As language educators involved with teacher training, the three of us share an interest in how language use is addressed at all levels of education, but especially in nominally monolingual contexts like English-medium instruction (EMI) programmes. While languages have traditionally been kept separate in teaching and learning, the more fluid view of languages and language use found in translanguaging has gained traction among researchers as well as teachers (e.g., García, 2009; Paulsrud, Rosén, Straszer, & Wedin, 2017; Tian, Aghai, Sayer, & Schissel, 2020). Research in these publications has shown us that the scope of translanguaging is more than a pedagogy that involves alternating languages of input and output in bilingual classrooms. Beyond pedagogical practices, translanguaging offers a transformative ideological shift that both challenges linguistic hierarchies and promotes social justice, offering implications for what may be considered legitimate languages for learning.

When Zhongfeng was working with his PhD research on translanguaging in bilingual education in the US, he realized there was very little published research on translanguaging in EMI programmes. A quick search online led him to BethAnne, who was conducting research on EMI and translanguaging on the other side of the world in Sweden. After months of exchanging ideas for an edited volume to address a gap in the field, they invited Jeanette, with her expertise on EMI in Swedish primary schools, to join them. Our editorial team was in place and the book project was launched!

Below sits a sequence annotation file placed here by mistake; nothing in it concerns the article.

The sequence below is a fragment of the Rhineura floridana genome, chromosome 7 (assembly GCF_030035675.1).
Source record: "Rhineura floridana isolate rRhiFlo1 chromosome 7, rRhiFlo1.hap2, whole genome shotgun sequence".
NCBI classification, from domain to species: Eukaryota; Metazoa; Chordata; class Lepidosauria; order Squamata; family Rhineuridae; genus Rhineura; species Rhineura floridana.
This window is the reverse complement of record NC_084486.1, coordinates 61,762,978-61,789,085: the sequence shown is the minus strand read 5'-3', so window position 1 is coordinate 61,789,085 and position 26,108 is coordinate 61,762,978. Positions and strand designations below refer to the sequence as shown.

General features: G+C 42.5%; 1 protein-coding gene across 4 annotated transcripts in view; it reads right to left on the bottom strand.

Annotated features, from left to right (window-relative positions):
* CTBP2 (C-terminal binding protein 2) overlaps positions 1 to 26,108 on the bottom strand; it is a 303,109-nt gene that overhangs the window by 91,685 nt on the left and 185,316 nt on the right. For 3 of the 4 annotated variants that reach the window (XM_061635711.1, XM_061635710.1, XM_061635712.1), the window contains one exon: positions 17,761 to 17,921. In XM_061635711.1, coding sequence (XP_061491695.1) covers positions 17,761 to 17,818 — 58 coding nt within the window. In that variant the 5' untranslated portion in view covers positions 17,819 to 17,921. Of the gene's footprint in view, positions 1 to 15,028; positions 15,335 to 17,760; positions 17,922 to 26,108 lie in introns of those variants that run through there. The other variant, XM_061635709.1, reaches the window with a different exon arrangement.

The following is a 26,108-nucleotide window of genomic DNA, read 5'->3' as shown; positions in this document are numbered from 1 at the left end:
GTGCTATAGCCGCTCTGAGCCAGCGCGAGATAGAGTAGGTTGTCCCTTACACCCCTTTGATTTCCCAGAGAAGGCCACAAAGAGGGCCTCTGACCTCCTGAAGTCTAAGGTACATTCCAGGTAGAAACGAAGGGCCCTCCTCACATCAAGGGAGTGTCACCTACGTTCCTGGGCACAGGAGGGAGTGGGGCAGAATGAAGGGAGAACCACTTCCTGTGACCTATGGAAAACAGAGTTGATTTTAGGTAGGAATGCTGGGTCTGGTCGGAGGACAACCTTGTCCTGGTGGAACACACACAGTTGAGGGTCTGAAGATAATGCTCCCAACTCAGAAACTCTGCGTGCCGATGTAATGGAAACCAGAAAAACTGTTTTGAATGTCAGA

Our aim with the volume was to bring together a wide range of studies from different contexts and educational levels, and the response was overwhelming. The many interesting contributions revealed the quality of research on EMI and translanguaging taking place across the world. We are especially excited that several underrepresented contexts are included in our volume, with empirical studies from African contexts including Kenya, Malawi, and South Africa; several Asian contexts including Cambodia, Hong Kong, Japan, Kazakhstan, Maldives, and Turkey; and the European higher education context in Italy. In their chapters, the authors have included some of the best examples of translanguaging to be found, illustrating how teachers and students make use of their diverse linguistic repertoires to make meaning and facilitate content learning at the crossroads of English-medium instruction and translanguaging. In addition, the volume offers contributions that question the English-only ideologies often prevalent in EMI programmes, and instead consider how translanguaging may disrupt English hegemony. We know this volume will be of interest to researchers and teachers alike.